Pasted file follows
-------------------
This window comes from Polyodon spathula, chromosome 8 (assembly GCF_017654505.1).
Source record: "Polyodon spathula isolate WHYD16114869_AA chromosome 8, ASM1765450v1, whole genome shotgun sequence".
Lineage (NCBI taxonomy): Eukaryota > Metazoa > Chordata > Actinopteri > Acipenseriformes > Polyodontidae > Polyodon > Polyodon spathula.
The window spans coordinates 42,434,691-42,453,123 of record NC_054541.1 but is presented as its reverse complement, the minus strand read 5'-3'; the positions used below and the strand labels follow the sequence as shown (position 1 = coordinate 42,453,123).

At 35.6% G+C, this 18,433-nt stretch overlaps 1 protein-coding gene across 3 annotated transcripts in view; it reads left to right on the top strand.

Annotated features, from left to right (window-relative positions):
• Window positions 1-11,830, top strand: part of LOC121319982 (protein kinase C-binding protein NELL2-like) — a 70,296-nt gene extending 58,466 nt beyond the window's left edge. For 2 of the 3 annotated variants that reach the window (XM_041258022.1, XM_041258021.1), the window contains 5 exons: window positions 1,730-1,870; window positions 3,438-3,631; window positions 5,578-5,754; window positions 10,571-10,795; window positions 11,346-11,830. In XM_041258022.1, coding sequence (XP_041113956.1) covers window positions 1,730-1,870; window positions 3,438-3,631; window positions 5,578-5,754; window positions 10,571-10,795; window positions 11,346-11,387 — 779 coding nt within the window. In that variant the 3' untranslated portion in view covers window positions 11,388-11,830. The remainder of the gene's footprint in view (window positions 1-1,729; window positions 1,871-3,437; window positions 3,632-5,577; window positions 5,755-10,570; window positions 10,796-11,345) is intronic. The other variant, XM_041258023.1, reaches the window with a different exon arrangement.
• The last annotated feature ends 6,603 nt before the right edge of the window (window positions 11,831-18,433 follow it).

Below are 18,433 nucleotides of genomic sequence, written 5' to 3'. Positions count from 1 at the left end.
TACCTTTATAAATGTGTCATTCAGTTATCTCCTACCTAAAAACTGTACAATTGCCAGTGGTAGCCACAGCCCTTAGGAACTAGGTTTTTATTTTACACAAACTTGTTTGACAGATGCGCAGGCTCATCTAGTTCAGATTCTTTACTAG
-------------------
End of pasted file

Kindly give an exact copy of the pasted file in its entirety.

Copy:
This window comes from Polyodon spathula, chromosome 8 (assembly GCF_017654505.1).
Source record: "Polyodon spathula isolate WHYD16114869_AA chromosome 8, ASM1765450v1, whole genome shotgun sequence".
Lineage (NCBI taxonomy): Eukaryota > Metazoa > Chordata > Actinopteri > Acipenseriformes > Polyodontidae > Polyodon > Polyodon spathula.
The window spans coordinates 42,434,691-42,453,123 of record NC_054541.1 but is presented as its reverse complement, the minus strand read 5'-3'; the positions used below and the strand labels follow the sequence as shown (position 1 = coordinate 42,453,123).

At 35.6% G+C, this 18,433-nt stretch overlaps 1 protein-coding gene across 3 annotated transcripts in view; it reads left to right on the top strand.

Annotated features, from left to right (window-relative positions):
• Window positions 1-11,830, top strand: part of LOC121319982 (protein kinase C-binding protein NELL2-like) — a 70,296-nt gene extending 58,466 nt beyond the window's left edge. For 2 of the 3 annotated variants that reach the window (XM_041258022.1, XM_041258021.1), the window contains 5 exons: window positions 1,730-1,870; window positions 3,438-3,631; window positions 5,578-5,754; window positions 10,571-10,795; window positions 11,346-11,830. In XM_041258022.1, coding sequence (XP_041113956.1) covers window positions 1,730-1,870; window positions 3,438-3,631; window positions 5,578-5,754; window positions 10,571-10,795; window positions 11,346-11,387 — 779 coding nt within the window. In that variant the 3' untranslated portion in view covers window positions 11,388-11,830. The remainder of the gene's footprint in view (window positions 1-1,729; window positions 1,871-3,437; window positions 3,632-5,577; window positions 5,755-10,570; window positions 10,796-11,345) is intronic. The other variant, XM_041258023.1, reaches the window with a different exon arrangement.
• The last annotated feature ends 6,603 nt before the right edge of the window (window positions 11,831-18,433 follow it).

Below are 18,433 nucleotides of genomic sequence, written 5' to 3'. Positions count from 1 at the left end.
TACCTTTATAAATGTGTCATTCAGTTATCTCCTACCTAAAAACTGTACAATTGCCAGTGGTAGCCACAGCCCTTAGGAACTAGGTTTTTATTTTACACAAACTTGTTTGACAGATGCGCAGGCTCATCTAGTTCAGATTCTTTACTAG